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Professor stresses career vocation

Abby Richardson | Thursday, October 26, 2006

The challenge of balancing both a career and family – a thought that worries many college students – served as the focus of Boston University professor Claire Wolfteich’s Tuesday night talk at Saint Mary’s.

As a professor and mother of three, Wolfteich came to the College’s Stapleton Lounge as part of the Center for Spirituality’s 2006 Endowed Fall Lecture series to discuss the changing views of women in the workplace.

“Work is a vocation,” Wolfteich said. “Women are primarily seen as mothers.”

This stereotype, she said, has historically been a threat to women working outside the house. Over time, however, more women have dissolved that image and pursued careers, she said.

Wolfteich said this change has also stemmed from the religious world, and she reminded the audience of papal encyclicals that encouraged women to venture into the workplace.

In a 1995 encyclical, the late Pope John Paul II specifically thanks “women who work,” she said, which allows women to fulfill their desire to work.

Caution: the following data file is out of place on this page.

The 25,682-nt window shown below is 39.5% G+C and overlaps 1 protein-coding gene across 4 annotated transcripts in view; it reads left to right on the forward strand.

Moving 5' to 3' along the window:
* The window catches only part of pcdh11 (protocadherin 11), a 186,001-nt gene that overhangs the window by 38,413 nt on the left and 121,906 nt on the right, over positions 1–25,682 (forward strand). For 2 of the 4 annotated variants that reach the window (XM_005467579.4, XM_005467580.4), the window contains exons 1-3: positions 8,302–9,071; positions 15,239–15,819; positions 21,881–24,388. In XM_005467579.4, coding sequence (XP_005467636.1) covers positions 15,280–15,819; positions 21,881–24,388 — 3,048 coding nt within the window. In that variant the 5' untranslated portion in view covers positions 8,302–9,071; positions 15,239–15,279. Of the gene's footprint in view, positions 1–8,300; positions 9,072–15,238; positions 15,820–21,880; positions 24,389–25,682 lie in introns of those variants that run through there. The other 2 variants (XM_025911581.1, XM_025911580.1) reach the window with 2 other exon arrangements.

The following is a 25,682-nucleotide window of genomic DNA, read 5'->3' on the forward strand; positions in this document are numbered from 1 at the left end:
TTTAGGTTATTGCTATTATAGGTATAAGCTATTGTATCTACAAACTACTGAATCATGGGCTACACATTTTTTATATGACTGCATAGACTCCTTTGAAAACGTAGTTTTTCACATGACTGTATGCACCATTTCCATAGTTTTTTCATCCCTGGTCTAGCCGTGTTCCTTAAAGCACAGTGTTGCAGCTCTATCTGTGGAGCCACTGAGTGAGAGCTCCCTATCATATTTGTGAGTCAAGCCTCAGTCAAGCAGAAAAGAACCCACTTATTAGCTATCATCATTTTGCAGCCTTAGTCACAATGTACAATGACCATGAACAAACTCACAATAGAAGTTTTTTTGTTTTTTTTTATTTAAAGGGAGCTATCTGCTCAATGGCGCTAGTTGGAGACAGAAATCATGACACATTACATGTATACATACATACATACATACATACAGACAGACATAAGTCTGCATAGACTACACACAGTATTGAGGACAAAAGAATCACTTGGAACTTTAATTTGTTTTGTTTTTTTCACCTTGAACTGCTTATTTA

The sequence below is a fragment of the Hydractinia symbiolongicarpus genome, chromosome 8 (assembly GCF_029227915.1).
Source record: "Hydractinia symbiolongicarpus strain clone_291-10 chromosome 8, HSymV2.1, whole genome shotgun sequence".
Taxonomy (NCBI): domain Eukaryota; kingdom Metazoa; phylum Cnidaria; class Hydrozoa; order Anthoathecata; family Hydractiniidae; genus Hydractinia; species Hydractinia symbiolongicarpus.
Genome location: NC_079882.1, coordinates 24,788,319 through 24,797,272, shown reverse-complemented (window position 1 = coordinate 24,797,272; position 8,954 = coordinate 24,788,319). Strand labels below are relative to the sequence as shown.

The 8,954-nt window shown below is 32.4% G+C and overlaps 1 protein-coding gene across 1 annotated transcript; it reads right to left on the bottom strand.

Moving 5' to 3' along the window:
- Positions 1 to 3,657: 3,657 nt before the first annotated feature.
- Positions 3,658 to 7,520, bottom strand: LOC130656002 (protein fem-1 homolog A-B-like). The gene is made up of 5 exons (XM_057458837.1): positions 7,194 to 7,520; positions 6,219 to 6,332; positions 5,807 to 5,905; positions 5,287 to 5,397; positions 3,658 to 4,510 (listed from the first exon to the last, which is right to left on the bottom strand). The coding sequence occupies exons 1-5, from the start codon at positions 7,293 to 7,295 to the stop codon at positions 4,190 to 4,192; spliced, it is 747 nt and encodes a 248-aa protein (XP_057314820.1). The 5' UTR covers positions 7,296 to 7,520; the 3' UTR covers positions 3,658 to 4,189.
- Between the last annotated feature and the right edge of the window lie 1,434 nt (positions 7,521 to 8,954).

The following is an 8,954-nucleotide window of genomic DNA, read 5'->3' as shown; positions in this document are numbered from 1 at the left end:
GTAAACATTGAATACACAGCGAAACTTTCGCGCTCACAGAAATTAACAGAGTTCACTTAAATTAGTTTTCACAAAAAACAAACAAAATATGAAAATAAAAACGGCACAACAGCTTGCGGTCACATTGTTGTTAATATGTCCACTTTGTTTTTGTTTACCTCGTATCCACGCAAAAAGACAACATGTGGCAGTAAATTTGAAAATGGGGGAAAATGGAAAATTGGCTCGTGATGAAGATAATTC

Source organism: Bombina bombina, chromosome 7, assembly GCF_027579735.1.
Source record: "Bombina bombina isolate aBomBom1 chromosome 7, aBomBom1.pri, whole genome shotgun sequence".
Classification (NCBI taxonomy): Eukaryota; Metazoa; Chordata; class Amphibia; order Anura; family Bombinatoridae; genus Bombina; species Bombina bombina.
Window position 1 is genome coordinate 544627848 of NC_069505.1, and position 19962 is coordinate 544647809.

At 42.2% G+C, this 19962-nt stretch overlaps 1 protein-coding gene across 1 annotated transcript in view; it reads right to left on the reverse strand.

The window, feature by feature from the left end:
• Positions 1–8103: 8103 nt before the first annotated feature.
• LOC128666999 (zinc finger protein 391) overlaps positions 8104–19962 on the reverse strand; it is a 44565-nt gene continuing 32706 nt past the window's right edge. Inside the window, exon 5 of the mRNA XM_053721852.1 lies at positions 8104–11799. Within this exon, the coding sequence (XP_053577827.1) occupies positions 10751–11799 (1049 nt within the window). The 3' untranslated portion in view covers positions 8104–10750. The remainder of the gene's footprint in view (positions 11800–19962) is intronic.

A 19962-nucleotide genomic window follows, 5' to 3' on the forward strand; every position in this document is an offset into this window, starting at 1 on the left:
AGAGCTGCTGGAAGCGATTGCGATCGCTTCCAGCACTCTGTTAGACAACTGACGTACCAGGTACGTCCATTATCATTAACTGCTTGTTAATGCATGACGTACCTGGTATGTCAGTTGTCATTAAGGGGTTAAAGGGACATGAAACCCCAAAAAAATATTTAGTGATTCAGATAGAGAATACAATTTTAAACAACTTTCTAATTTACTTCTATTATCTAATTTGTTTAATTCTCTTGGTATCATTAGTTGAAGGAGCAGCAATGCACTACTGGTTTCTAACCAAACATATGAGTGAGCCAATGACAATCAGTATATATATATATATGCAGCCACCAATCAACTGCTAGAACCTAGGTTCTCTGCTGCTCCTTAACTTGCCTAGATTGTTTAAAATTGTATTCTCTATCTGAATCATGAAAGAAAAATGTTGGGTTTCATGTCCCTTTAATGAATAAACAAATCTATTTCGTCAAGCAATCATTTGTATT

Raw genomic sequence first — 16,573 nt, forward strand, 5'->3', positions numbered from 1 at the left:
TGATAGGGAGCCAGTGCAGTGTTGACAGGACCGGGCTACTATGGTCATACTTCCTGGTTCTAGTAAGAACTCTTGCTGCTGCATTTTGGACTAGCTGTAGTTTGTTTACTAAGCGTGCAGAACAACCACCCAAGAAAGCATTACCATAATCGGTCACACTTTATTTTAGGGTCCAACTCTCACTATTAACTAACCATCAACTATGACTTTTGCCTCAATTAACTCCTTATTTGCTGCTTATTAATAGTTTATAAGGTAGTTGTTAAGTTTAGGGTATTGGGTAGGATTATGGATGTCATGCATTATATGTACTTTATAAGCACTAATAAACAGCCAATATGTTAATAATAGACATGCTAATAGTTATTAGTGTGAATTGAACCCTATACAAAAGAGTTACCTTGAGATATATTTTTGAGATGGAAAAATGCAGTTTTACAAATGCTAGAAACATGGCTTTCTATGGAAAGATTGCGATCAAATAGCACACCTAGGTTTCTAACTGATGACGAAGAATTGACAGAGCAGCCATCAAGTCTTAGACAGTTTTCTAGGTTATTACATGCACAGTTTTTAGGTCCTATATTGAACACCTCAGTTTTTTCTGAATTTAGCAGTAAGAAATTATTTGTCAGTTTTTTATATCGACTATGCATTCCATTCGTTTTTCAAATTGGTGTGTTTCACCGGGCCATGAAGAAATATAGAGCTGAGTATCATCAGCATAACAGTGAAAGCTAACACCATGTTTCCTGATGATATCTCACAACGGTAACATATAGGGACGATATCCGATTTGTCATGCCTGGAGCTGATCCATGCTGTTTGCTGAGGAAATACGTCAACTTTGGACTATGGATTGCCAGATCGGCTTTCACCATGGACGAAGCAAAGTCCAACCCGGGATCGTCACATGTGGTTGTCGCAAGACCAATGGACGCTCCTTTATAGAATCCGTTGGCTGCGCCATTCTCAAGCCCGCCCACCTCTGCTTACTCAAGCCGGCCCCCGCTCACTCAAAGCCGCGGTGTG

“Work does influence women’s life in many ways,” Wolfteich said.

Careers give women a chance to redefine themselves and their lives, she said, and allows them to reshape their devotional life.

Wolfteich encouraged the women in the room to recognize their job as a vocation – something that not many do, she said, especially if work does not involve service or suffering.

“There needs to be more guidance for women,” Wolfteich said, pointing at the insufficient number of examples of women who balance work and home.

Although Wolfteich said there is also a lack of spiritual models to serve as guidance for working women, she believes it is only a matter of time before that changes.

While Wolfteich anticipates an increase of female role models, accounting professor MaryAnn Merryman said she believes society has already made positive strides to impress a balance of work and home life onto young women.

“The thing students have today that we didn’t have is role models,” Merryman said. “I value that. I take that part of my vocation seriously.”

Sophomore Andrea Krebs said she believes the educational experience should further address students’ potential role as mothers.

[Being a mother] hasn’t even been addressed,” Krebs said. “The focus is on the job and getting a good job.”